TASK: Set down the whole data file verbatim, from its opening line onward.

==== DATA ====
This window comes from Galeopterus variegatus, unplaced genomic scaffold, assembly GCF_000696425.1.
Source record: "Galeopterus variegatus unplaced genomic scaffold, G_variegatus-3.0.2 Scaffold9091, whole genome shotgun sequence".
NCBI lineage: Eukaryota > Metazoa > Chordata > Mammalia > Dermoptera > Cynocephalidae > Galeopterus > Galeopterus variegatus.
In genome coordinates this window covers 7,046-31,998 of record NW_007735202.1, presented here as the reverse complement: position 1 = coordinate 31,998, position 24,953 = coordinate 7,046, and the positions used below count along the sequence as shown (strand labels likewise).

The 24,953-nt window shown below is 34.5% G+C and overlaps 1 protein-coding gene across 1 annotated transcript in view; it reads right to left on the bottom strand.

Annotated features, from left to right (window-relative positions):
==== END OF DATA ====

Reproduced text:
This window comes from Galeopterus variegatus, unplaced genomic scaffold, assembly GCF_000696425.1.
Source record: "Galeopterus variegatus unplaced genomic scaffold, G_variegatus-3.0.2 Scaffold9091, whole genome shotgun sequence".
NCBI lineage: Eukaryota > Metazoa > Chordata > Mammalia > Dermoptera > Cynocephalidae > Galeopterus > Galeopterus variegatus.
In genome coordinates this window covers 7,046-31,998 of record NW_007735202.1, presented here as the reverse complement: position 1 = coordinate 31,998, position 24,953 = coordinate 7,046, and the positions used below count along the sequence as shown (strand labels likewise).

The 24,953-nt window shown below is 34.5% G+C and overlaps 1 protein-coding gene across 1 annotated transcript in view; it reads right to left on the bottom strand.

Annotated features, from left to right (window-relative positions):